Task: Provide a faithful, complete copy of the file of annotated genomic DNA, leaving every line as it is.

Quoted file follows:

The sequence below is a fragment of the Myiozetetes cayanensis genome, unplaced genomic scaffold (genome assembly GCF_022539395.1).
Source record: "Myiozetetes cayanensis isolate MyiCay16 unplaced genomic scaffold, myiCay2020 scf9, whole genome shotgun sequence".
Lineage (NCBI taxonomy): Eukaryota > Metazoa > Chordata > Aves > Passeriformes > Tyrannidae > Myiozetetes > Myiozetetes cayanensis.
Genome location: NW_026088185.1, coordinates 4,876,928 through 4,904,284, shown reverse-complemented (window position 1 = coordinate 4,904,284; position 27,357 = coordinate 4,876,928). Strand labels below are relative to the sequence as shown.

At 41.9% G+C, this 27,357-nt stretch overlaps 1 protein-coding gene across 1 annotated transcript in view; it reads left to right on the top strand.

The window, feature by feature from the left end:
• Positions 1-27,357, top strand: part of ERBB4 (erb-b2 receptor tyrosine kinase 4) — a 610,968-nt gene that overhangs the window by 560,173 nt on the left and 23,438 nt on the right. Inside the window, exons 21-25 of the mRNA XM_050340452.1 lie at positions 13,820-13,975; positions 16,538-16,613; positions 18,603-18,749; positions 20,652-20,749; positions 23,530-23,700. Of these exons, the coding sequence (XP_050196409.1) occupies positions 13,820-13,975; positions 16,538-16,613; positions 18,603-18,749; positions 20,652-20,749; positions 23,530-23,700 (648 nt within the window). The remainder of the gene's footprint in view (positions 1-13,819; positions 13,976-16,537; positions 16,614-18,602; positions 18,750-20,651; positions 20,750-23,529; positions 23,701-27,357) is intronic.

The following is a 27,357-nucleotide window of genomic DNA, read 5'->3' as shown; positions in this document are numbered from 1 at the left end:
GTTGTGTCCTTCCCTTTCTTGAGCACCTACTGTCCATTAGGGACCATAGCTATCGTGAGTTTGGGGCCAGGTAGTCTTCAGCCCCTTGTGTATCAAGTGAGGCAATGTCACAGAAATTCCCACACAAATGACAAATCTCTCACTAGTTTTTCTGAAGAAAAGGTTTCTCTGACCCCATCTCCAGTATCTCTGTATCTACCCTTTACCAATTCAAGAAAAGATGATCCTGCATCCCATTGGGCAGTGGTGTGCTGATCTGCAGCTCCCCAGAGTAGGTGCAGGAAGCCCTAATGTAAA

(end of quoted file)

The sequence below is a fragment of the Myiozetetes cayanensis genome, unplaced genomic scaffold (genome assembly GCF_022539395.1).
Source record: "Myiozetetes cayanensis isolate MyiCay16 unplaced genomic scaffold, myiCay2020 scf9, whole genome shotgun sequence".
Lineage (NCBI taxonomy): Eukaryota > Metazoa > Chordata > Aves > Passeriformes > Tyrannidae > Myiozetetes > Myiozetetes cayanensis.
Genome location: NW_026088185.1, coordinates 4,876,928 through 4,904,284, shown reverse-complemented (window position 1 = coordinate 4,904,284; position 27,357 = coordinate 4,876,928). Strand labels below are relative to the sequence as shown.

At 41.9% G+C, this 27,357-nt stretch overlaps 1 protein-coding gene across 1 annotated transcript in view; it reads left to right on the top strand.

The window, feature by feature from the left end:
• Positions 1-27,357, top strand: part of ERBB4 (erb-b2 receptor tyrosine kinase 4) — a 610,968-nt gene that overhangs the window by 560,173 nt on the left and 23,438 nt on the right. Inside the window, exons 21-25 of the mRNA XM_050340452.1 lie at positions 13,820-13,975; positions 16,538-16,613; positions 18,603-18,749; positions 20,652-20,749; positions 23,530-23,700. Of these exons, the coding sequence (XP_050196409.1) occupies positions 13,820-13,975; positions 16,538-16,613; positions 18,603-18,749; positions 20,652-20,749; positions 23,530-23,700 (648 nt within the window). The remainder of the gene's footprint in view (positions 1-13,819; positions 13,976-16,537; positions 16,614-18,602; positions 18,750-20,651; positions 20,750-23,529; positions 23,701-27,357) is intronic.

The following is a 27,357-nucleotide window of genomic DNA, read 5'->3' as shown; positions in this document are numbered from 1 at the left end:
GTTGTGTCCTTCCCTTTCTTGAGCACCTACTGTCCATTAGGGACCATAGCTATCGTGAGTTTGGGGCCAGGTAGTCTTCAGCCCCTTGTGTATCAAGTGAGGCAATGTCACAGAAATTCCCACACAAATGACAAATCTCTCACTAGTTTTTCTGAAGAAAAGGTTTCTCTGACCCCATCTCCAGTATCTCTGTATCTACCCTTTACCAATTCAAGAAAAGATGATCCTGCATCCCATTGGGCAGTGGTGTGCTGATCTGCAGCTCCCCAGAGTAGGTGCAGGAAGCCCTAATGTAAA